“Essentially, Kestrel 3D creates high quality, 3D colour digital masters of the objects we scan, gathering very high-resolution RGB and xyz data – the geometry is down to 100 microns,” says Dr Mike Spearman, director of operations of Kestrel 3D’s Multimedia Team. “This master can then be ‘printed’ in any number of ways using a wide range of formats.”
The Web designers we consulted suggested a few other pitfalls people should be wary of when designing Web 3D. “Don’t underestimate the work when pitching,” says Anthony Rowe, creative director of Squidsoup. “It’s another dimension, and this adds a lot of complexity. As with 2D, always keep the purpose clearly in mind – it’s easy to over-complicate things. Navigating in 3D seems intuitive but actually has a lot of possibilities and options. A clunky interface will turn people off very quickly.”
The way people interact with the system, from the flow of what happens as they move through the site or play the game, to how they physically interact with the site, is important. “This is tough enough in 2D interactive work and games,” says Darrell Wilkins. “Going into the third dimension adds a whole new complicating factor. Playing console games is a brilliant source of training. We have solved countless problems by playing games and analyzing how the masters do it. Shigeru Miyamoto is a genius in 3D interactive design, and you will learn so much by playing his games with a critical eye.”
Another problem is that the prevailing Web concept is driven by traditional graphic design, based on 2D thinking. Philip O’Dwyer of State Design feels designers instead need a good sense of spatial awareness when working with 3D technology. “Designing a 3D interface is a strange experience,” he explains.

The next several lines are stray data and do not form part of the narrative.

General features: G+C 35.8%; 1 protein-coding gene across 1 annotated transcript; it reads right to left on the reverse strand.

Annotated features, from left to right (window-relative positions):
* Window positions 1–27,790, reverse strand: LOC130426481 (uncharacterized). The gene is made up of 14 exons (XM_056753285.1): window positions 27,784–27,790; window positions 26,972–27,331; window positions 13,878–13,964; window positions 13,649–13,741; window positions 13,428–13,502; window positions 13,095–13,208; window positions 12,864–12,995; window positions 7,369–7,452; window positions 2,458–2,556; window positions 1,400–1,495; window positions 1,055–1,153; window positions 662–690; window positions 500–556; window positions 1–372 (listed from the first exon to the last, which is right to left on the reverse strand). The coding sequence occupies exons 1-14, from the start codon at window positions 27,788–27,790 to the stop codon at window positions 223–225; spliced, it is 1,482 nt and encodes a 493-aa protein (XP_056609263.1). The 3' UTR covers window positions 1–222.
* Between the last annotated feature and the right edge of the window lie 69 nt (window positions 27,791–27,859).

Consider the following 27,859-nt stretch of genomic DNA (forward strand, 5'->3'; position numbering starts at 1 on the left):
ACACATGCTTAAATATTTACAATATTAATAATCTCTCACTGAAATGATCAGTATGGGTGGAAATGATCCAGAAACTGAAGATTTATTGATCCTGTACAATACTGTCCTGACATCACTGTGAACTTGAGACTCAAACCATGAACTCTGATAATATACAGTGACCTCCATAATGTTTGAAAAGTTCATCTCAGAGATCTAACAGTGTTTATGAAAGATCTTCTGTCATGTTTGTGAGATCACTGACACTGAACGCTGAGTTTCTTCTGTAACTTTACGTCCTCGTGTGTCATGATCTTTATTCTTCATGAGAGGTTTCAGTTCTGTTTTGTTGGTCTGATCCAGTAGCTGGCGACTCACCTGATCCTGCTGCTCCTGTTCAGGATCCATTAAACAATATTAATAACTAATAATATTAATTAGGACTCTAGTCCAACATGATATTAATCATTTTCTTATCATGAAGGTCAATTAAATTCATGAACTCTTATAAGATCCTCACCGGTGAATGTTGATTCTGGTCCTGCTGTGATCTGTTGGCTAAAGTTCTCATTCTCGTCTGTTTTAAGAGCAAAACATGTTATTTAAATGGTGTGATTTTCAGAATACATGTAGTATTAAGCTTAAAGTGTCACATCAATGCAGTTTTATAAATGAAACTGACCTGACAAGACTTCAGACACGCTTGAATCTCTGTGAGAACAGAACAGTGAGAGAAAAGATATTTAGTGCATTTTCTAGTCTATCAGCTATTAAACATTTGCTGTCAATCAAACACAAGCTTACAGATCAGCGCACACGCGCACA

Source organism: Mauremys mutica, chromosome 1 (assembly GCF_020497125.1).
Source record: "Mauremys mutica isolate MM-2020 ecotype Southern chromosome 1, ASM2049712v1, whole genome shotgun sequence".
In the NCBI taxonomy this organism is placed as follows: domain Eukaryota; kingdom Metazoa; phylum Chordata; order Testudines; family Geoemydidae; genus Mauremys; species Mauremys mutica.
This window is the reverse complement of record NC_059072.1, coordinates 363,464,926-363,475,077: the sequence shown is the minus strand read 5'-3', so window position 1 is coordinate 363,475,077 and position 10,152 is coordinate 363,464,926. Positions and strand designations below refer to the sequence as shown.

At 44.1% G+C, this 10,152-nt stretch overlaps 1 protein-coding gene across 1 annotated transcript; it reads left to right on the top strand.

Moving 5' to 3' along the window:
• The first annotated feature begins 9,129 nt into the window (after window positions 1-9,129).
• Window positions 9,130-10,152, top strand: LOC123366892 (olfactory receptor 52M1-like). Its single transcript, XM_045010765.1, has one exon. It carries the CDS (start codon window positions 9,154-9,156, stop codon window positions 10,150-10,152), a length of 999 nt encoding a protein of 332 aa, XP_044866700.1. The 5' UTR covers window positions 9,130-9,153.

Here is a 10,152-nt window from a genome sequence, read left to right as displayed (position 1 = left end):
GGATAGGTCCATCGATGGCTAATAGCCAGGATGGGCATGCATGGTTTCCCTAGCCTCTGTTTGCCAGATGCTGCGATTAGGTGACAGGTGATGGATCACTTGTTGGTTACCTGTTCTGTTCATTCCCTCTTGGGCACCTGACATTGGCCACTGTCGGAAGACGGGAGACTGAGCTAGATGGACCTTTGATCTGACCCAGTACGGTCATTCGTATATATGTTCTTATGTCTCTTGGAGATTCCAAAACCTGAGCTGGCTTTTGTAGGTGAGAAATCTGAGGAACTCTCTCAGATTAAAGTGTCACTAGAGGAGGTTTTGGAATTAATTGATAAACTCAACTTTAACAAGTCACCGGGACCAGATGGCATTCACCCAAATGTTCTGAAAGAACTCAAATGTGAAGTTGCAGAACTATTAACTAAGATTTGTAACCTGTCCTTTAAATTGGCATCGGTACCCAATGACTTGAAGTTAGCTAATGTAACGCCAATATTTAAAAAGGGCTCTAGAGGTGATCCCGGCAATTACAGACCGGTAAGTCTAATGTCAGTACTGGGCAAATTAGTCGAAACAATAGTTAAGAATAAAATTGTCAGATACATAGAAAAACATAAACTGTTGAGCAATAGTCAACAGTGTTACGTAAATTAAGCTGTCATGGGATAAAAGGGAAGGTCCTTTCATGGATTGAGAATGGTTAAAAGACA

“You have to constantly play with and rearrange what you’ve made, in order for it to work from a variety of different angles. There is no final ‘locked off’ beautifully framed shot or layout. The space has to work from every angle – the process is a little bit like architecture or product design.
“We have a lot of experience in 3D animation, using LightWave in particular. However, I don’t believe it’s necessary or beneficial to have lots of experience using high end
3D packages when it comes to Web 3D. What matters is an interesting idea for the use of 3D space.”
Stuck in a rut
Web 3D promises so much but seems stuck in a rut of low-activity. While the practitioners of this dark art are undoubtedly wizards of the Web scene, the public as a whole and clients in particular don’t seem to be demanding an extra dimension to their Web browsing. However, just as the Mac GUI, WYSIWYG, and Windows freed us from text-based computing, 3D may yet provide us with new ways of exploring the online world.
Others believe Web 3D’s time has come. “Three dimensional Web projects definitely raise the bar of Internet standards,” argues Jim Foley, multimedia developer at Electric Rain. “Look at the old Japanese Godzilla movies, where there’s a man wearing a dinosaur costume while crushing plastic model cars, and then compare that to the 1998 Godzilla movie. Our scaled enemy is no longer a man in a costume. Instead, it’s a realistic, life-like, breathing dinosaur, shattering buildings and putting footprints on concrete streets. When Web sites are highlighted with 3D elements, the impact of the project goes from being the man in the costume to being a powerful, jaw-dropping digital experience.”
However, continuing the reference to the Godzilla remake, designers should beware of placing style over substance. “Don’t abuse your 3D,” says Foley. “If used wrong, 3D can be a nuisance. Don’t use 3D just for the sake of having it. When using three dimensional elements in your projects, give them purpose and a tangible Web use.”
Case study: The Ark - shipoffools.com/theark